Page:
c) I want a get it and forget it approach. I could get this with Dell (XPS) or others, but the 5K is great. Not the mention I have called both several times and the Apple CS is way better.
    d) my dad and I built the exact same two PC's his is faster (hmm)..We have been building for awhile so can't explain that one.

    I hope I do not regret my decision, but if I do who really cares other than me?

    During my search here and elsewhere I see too much back and forth that I feel that Mac and PC are more equal than most want to admit. The true turning point for me is the 5K and the cleanliness of macOS. I feel Win10 is chunky and personally do not like it.

    Whatever it might be wish me luck. At least I have 14 days to tell you all I was dumb or not not dumb (Happy). I truly don't think all the opinions will ever satisfy my decision and therefore I just need to try it. For better for worse!

    With all said, I certainly want to thank all those that chimed in on all my questioned posts. Hopefully I will appreciate my new device. You help and your time is greatly appreciated - Many Thanks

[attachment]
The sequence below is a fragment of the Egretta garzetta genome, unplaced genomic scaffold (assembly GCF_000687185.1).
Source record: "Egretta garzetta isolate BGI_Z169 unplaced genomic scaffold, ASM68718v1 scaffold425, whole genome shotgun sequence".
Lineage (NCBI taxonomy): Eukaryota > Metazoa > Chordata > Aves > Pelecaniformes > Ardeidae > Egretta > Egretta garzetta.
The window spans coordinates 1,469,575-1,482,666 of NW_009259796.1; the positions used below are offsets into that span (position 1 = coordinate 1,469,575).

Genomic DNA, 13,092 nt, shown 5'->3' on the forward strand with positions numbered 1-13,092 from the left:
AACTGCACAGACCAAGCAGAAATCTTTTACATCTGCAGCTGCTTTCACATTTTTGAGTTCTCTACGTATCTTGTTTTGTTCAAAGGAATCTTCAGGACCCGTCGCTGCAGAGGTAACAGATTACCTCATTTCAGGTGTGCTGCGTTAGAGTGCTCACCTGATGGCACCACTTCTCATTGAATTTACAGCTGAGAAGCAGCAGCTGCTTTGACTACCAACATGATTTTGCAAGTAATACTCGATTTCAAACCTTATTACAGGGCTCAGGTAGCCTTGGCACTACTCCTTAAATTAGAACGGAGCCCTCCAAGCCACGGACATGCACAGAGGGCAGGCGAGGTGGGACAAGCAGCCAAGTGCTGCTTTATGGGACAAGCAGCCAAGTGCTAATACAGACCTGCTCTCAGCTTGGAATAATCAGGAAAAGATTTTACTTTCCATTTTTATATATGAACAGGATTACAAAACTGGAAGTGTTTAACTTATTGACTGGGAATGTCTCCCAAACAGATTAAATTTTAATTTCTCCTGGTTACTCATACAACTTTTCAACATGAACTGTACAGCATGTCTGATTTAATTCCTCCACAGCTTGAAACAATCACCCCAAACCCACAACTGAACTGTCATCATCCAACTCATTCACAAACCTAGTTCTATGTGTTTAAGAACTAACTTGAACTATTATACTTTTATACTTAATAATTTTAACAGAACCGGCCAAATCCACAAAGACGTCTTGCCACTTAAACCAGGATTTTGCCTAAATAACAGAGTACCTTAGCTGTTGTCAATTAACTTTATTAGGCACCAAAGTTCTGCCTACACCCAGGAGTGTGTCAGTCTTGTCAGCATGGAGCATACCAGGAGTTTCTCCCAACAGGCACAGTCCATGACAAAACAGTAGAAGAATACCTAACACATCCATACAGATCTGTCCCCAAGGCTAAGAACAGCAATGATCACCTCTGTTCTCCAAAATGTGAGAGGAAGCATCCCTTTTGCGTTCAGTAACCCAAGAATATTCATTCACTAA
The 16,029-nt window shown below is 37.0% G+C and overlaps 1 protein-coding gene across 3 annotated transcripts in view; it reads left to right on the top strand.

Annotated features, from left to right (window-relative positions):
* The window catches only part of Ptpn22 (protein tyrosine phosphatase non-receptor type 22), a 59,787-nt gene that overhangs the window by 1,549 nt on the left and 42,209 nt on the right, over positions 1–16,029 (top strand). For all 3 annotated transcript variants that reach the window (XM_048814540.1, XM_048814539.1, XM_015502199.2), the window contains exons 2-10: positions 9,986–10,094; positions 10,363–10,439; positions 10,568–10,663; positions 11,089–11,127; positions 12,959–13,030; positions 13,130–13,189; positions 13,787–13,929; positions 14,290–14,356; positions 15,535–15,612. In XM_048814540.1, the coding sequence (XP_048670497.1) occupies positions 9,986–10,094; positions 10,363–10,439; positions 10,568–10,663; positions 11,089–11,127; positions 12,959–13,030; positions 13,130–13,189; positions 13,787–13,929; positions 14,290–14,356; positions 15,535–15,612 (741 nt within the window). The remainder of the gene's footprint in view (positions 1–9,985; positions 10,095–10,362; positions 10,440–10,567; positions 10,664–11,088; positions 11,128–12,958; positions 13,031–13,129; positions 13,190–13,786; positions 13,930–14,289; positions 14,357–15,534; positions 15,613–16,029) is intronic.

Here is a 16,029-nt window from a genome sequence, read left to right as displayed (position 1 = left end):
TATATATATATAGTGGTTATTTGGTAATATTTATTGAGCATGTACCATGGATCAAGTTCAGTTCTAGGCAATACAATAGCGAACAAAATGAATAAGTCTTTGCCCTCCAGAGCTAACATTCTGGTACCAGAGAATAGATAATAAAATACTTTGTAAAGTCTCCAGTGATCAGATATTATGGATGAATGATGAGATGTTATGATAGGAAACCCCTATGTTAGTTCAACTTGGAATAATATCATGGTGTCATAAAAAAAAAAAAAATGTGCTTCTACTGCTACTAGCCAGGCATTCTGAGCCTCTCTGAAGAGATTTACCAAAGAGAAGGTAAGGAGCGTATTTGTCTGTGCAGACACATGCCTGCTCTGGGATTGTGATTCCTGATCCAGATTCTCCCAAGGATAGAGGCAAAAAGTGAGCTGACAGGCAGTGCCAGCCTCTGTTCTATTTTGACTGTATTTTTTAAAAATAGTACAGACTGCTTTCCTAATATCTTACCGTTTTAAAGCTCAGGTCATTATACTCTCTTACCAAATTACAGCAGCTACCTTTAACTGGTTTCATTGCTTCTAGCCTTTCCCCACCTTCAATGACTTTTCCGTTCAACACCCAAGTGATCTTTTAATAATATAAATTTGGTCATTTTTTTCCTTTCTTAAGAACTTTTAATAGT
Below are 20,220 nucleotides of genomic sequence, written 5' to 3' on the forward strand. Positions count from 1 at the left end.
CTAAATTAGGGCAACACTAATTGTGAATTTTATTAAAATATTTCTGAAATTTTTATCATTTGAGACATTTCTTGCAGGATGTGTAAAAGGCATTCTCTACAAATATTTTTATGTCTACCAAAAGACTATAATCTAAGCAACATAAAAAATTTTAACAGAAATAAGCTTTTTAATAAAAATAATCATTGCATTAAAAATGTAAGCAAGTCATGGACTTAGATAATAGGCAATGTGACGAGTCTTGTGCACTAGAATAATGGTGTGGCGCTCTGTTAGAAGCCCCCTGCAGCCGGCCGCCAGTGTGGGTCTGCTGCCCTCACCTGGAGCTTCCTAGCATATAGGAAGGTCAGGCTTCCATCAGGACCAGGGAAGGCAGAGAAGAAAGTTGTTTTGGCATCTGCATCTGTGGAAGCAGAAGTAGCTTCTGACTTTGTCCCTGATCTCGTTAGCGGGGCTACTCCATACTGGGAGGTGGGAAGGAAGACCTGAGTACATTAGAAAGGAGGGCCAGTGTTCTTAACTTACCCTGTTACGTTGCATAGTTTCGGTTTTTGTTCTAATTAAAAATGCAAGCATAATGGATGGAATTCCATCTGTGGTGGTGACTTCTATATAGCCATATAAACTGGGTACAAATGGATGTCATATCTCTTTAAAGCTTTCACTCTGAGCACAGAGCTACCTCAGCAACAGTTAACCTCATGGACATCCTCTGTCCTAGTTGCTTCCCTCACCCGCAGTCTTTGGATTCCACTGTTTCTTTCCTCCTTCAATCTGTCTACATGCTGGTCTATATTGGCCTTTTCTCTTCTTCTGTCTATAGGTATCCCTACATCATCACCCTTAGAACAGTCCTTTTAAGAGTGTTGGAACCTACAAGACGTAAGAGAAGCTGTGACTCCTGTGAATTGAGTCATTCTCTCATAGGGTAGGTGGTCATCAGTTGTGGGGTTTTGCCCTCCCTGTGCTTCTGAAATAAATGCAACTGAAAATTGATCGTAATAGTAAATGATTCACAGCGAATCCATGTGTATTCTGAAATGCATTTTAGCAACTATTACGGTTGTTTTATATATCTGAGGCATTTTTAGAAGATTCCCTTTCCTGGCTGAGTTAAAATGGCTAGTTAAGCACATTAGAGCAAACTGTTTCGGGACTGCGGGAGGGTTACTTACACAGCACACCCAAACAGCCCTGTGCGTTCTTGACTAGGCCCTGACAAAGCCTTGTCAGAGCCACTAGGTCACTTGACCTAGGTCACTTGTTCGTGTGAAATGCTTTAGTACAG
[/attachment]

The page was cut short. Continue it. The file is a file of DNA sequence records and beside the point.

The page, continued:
3.5 Ghz
    7-inch (diagonal) Retina 5K display; 5120-by-2880 resolution with support for one billion colors
    16GB of 2400MHz DDR4 memory
    512GB SSD storage
    FaceTime HD camera
    Radeon Pro 575 with 4GB video memory
     
  25. Samuelsan2001 macrumors 604

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    Oct 24, 2013
    #25
    Or you use well optimised software on a Mac that is pretty much specifically designed for photographers.
    --- Post Merged, Mar 8, 2018 ---
    Good decision, that’s easily enough computer for your use case. Do consider upgrading RAM yourself the 27 inch iMac is the only Mac with easily upgeradeable ram and a 16gb kit for 24gb total is less than apples upgrade cost.

    Do try out some Apple photography apps as I mentioned earlier in this thread I prefer them myself.
     

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27 March 6, 2018